Union introduces new math program

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Neighbors | Zack Shively.Poland Union Elementary principal Michael Masucci gave a presentation covering the school's new Bridges math program to parents of kindergarten students in the school's auditorium on Sept. 21. He later gave the same presentation to the parents of the first and second grade students.


Neighbors | Zack Shively.Kindergarten teacher Kendra Gura explained what the students are learning to parents of her students. Gura and the parents discussed the new math program and what the students have learned and will be learning.



Poland Union Elementary School hosted a parents only event on Sept. 21 to explain the school’s new approach to math instruction.

The school implemented the Bridges math program for each grade in the school, kindergarten through second. The other Poland schools have not adapted the Bridges program yet.

Principal Michael Masucci explained Bridges as a “fundamental shift“ and described the school’s use of the program as “the implementation of change.“ He compared it to the new style of thinking in the book and film “Moneyball,“ where a similar shift in thinking led to great results in baseball.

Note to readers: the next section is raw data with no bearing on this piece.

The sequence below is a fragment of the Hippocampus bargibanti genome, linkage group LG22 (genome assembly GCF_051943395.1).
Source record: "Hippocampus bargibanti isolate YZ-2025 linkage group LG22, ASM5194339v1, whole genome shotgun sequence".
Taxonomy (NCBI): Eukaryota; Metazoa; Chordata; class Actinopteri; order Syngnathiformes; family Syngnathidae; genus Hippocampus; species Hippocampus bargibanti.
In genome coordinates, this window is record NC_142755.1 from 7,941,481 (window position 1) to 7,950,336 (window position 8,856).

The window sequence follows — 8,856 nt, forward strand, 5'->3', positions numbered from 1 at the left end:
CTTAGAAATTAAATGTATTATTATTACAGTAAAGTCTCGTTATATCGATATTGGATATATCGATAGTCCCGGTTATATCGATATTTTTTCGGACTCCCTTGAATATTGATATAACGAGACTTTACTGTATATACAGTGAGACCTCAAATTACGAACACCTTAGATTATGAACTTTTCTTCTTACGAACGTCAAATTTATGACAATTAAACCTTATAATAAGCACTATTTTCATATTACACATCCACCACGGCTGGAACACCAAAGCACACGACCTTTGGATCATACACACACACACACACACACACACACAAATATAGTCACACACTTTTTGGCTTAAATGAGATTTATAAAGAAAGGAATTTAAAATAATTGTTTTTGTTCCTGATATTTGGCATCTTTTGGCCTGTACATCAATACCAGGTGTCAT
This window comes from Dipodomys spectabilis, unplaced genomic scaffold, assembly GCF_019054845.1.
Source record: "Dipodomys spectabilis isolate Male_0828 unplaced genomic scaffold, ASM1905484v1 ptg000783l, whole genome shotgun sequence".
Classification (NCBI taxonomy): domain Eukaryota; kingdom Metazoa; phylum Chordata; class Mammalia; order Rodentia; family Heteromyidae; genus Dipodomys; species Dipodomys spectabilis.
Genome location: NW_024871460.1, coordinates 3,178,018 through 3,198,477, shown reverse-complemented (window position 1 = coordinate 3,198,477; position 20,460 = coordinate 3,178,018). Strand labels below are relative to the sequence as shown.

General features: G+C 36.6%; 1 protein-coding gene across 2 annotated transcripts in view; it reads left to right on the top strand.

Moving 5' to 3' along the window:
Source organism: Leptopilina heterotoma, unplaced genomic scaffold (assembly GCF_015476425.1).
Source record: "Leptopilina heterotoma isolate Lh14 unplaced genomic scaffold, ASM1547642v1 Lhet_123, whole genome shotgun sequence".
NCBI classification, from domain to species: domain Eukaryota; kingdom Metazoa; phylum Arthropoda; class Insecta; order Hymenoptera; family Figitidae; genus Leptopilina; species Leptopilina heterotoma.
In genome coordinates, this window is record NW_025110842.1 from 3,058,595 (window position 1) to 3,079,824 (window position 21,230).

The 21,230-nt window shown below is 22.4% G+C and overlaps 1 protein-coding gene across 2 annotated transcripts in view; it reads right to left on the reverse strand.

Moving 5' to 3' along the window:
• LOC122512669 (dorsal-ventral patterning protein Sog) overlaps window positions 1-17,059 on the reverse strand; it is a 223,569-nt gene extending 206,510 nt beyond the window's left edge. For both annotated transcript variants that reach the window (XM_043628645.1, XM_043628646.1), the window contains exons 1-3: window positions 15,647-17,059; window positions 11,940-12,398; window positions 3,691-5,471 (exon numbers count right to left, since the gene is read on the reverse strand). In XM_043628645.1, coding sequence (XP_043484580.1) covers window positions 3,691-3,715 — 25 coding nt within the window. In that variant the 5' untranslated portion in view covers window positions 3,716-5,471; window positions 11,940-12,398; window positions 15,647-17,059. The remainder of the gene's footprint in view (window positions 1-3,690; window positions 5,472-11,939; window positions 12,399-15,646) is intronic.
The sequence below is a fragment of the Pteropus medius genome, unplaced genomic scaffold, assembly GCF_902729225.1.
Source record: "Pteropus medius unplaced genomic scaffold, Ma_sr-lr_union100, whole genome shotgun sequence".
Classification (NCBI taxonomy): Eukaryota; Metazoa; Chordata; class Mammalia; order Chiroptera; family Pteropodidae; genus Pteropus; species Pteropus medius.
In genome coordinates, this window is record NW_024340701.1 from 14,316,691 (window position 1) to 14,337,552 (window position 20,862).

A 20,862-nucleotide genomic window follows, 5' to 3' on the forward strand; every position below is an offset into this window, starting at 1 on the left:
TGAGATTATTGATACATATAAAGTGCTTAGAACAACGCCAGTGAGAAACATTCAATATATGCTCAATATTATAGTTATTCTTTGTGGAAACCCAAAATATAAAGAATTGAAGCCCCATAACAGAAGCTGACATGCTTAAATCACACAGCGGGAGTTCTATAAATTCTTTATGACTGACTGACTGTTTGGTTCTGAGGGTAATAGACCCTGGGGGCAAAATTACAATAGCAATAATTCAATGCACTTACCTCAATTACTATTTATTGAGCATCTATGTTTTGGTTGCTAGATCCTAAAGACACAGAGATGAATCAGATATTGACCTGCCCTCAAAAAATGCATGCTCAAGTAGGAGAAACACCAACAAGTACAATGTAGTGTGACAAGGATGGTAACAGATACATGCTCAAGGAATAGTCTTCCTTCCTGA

The Bridges curriculum has two parts to it: the Bridges portion and the Number Corner portion. Bridges includes different daily, weekly and monthly planning for instruction. Number Corner introduces reinforces different skills and concepts. The program can have up 75 minutes of math instruction daily.

Kindergarten teacher Kendra Gura said Bridges delivers more challenging lessons than what had been taught in previous years, but went on to say that the program uses a variety of instruction techniques and activities, which make the program more exciting for the students. She noted that they have not had one math worksheet through the first few weeks of school.

Gura also said the lessons involve the students much more and many lessons are student driven. Both Masucci and Gura talked about “work places“ in the Bridges program. These work places ask students to work together in small groups to problem solve. These groups reinforce vocabulary and mathematical skills while making the students think critically.

Masucci gave parents a handout for any questions that parents may have on the new math program. Since the school put the program in place this year, the teachers and staff may not have the answers to questions right away.

The school has reached out to Canfield, Austintown and Struthers schools to discuss Bridges, since these schools have already implemented the program. These professional relationships between schools will hopefully lead to all the schools succeeding academically, Masucci said.

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